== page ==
Real Property Gains Tax (RPGT) In Malaysia, And Why It's So Important!

PropertyGuru Editorial Team
Real Property Gains Tax (RPGT) In Malaysia, And Why It's So Important!

What Is Real Property Gains Tax (RPGT)?

In Malaysia, Real Property Gains Tax (RPGT) is one of the most important property-related taxes and is chargeable on the profit gained from selling a property.
Whether you’re a property investor or an owner just simply looking to sell your current home to purchase your dream home, it’s important to be aware of all costs associated with a real estate transaction.
It’s not always easy though! Our Government likes to keep things relevant and current.
RPGT rates in Malaysia were adjusted several times over the past few years, with the most recent changes announced as part of Budget 2022. There’s no time to stand still when it comes to RPGT in Malaysia it seems!
Don’t worry. We’ve got your back. Here’s a walkthrough of RPGT through the years, and what you need to know today.

RPGT Act Through The Years (1976 – 2022)

RPGT is a tax on profit. That means it is payable by the seller of a property when the resale price is higher than the purchase price.
The act was first introduced in 1976 under Real Property Gains Tax Act 1976 as a way for the government to limit property speculation and prevent a potential bubble.

PropertyGuru Tip

Property speculation occurs when investors ‘speculate’ to earn huge profits by buying low, and selling high – making a large return on their investment

Beyond this, RPGT Malaysia is a significant source of revenue for the government, with the earnings used for national development. As such, rates fluctuate depending on the economic needs of the country.
Although introduced in 1976, it took nearly two decades for RPGT Act to be implemented.
Since then, the RPGT Act has gone through several changes, with the government even suspending it temporarily between 2007 and 2009, then reintroducing it again in 2010.
In 2021, the Malaysian government announced an update to the RPGT Act in Budget 2022, which introduced a new change to RPGT by abolishing the 5% RPGT from the sixth year onwards for individuals who are Malaysian citizens and permanent residents.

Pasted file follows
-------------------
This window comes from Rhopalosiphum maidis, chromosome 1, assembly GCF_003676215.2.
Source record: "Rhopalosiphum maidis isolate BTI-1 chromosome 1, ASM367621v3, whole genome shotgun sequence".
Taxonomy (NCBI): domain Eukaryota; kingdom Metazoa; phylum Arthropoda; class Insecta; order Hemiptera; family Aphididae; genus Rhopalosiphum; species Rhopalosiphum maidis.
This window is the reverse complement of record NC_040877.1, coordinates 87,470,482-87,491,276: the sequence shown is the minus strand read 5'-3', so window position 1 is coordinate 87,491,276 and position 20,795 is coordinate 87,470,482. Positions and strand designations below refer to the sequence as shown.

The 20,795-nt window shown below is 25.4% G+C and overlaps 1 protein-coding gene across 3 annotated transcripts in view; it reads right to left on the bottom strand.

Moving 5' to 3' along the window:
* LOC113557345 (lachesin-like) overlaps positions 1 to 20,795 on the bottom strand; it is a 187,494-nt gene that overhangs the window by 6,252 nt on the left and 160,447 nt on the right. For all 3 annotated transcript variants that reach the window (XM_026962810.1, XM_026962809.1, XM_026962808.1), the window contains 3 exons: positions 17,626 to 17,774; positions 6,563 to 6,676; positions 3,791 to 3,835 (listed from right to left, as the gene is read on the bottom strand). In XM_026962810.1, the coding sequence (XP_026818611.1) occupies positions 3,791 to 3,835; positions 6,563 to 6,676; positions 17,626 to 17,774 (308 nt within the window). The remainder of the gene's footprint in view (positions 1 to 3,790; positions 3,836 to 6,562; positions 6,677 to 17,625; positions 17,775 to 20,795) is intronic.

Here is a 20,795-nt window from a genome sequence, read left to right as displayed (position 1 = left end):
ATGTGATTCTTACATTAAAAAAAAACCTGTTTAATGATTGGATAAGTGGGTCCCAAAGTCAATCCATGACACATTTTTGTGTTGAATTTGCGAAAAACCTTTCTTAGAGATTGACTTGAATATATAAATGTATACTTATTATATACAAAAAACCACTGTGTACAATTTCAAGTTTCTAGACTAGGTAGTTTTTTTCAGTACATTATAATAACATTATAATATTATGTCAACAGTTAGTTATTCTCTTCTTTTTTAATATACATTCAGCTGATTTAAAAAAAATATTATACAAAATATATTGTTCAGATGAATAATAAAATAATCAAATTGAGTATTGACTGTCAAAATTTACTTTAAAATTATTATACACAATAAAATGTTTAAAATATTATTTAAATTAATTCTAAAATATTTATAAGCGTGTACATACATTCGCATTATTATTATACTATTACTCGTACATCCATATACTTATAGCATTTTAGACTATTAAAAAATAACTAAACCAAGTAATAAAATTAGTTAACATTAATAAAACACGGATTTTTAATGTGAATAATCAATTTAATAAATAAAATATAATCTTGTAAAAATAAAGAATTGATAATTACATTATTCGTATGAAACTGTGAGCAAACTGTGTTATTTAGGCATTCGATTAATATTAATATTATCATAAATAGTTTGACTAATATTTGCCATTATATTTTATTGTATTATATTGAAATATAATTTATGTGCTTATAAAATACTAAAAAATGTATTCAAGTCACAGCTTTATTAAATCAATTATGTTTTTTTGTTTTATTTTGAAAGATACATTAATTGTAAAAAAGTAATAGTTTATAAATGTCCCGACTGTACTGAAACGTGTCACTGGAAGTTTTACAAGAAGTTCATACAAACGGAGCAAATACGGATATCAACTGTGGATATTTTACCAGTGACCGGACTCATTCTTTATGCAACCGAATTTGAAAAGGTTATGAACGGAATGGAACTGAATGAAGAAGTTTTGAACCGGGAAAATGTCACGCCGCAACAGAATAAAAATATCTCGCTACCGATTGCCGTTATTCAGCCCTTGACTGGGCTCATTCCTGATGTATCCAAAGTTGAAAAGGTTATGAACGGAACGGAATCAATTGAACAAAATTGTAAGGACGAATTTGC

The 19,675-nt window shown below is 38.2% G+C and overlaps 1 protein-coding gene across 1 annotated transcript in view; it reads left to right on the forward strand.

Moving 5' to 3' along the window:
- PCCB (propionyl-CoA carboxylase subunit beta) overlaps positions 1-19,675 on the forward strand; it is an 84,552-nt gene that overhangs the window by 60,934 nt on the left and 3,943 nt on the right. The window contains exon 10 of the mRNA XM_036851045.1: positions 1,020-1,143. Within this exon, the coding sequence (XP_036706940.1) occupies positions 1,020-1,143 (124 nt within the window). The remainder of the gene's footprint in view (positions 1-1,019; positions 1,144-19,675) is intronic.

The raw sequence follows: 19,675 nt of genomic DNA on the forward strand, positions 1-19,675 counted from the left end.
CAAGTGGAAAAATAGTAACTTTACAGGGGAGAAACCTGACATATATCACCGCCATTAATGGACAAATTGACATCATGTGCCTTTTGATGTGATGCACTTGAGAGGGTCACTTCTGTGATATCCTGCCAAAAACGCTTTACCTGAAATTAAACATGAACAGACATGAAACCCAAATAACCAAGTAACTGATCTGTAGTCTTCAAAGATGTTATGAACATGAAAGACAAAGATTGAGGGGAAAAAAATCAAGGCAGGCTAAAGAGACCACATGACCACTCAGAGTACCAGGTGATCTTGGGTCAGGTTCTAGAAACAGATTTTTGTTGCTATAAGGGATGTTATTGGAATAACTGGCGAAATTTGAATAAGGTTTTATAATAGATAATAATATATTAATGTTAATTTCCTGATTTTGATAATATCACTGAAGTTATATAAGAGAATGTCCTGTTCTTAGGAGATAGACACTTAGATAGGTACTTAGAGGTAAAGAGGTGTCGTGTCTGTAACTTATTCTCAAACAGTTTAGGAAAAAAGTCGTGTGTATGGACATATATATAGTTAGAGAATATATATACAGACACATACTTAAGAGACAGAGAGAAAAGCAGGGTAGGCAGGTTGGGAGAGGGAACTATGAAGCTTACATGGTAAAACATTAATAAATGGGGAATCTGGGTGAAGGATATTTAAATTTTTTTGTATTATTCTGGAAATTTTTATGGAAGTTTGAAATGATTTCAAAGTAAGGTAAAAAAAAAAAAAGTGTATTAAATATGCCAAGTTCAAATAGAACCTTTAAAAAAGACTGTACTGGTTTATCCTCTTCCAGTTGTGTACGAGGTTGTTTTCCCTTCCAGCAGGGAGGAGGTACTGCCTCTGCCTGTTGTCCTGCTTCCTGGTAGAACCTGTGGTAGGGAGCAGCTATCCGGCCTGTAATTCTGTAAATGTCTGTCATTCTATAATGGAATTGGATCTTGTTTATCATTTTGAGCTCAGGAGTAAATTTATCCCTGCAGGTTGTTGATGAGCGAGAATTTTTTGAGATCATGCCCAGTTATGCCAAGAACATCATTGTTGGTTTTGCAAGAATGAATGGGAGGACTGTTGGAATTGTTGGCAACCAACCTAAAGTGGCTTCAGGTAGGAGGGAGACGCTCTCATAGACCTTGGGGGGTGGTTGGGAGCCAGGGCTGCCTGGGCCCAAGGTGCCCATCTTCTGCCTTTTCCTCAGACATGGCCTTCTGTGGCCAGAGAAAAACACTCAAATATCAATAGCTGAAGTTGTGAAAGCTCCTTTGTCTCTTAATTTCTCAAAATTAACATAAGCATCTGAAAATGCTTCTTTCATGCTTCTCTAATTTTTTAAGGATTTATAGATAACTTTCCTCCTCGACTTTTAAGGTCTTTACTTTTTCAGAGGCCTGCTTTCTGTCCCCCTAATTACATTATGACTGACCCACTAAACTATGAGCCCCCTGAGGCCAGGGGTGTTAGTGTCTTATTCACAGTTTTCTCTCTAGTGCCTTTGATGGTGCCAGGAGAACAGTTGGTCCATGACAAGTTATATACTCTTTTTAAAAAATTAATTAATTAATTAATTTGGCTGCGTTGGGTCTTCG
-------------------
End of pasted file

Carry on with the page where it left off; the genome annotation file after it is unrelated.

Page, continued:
Here’s a chart of the newly imposed RPGT rates effective 1st January 2022:


Who Pays RPGT?

Whether you’re a Malaysian citizen or foreign resident, RPGT applies to you as long as you’ve made a profit gain from selling your properties in Malaysia.
However, it’s important to note that the government provides a tax relief when there’s no profit made at all (selling price is equal to the original purchase price), or when a person suffers a loss from the property sold (selling price is lower than the original purchase price).

1) Malaysian Citizens & Permanent Residents

Malaysian citizens and/or permanent residents who sell their property within the first five years of acquiring it will be subject to RPGT.

Period of Ownership


0-3 years


3-4 years


4-5 years


5+ years


2) Foreigners & Non-Citizens

Foreigners will be charged a rate of 10% RPGT when they sell their property, five years or more after purchasing it.
Before that? Things get pricey! It’s 30% RPGT within the first five years.

Period of Ownership


0-5 years


5+ years


3) Companies

RPGT is also imposed on the disposal of shares in companies when 75% of its tangible assets involves real estate.
Here’s a look at the rates:

Period of Ownership


0-3 years


3-4 years


4-5 years


5+ years



What Are The RPGT Act Exemptions?

According to the RPGT Act, certain tax exemptions apply to profits on selling property:

RPGT Exemptions for Individuals 2022


Exemption amount

Who qualifies?

  • Once-in-a-lifetime exemption on any chargeable gain from the disposal of a private residence. The RPGT Act defines a private residence as a building or part of a building owned by an individual or occupied as a place of residence.
RM10,000 or 10% of the chargeable gain, whichever is greater.Malaysian citizens and permanent residents.
  • Exemption on gains when a property is transferred within the family, either between husband and wife, parent and child, or grandparent and grandchild. Transfer between siblings is excluded.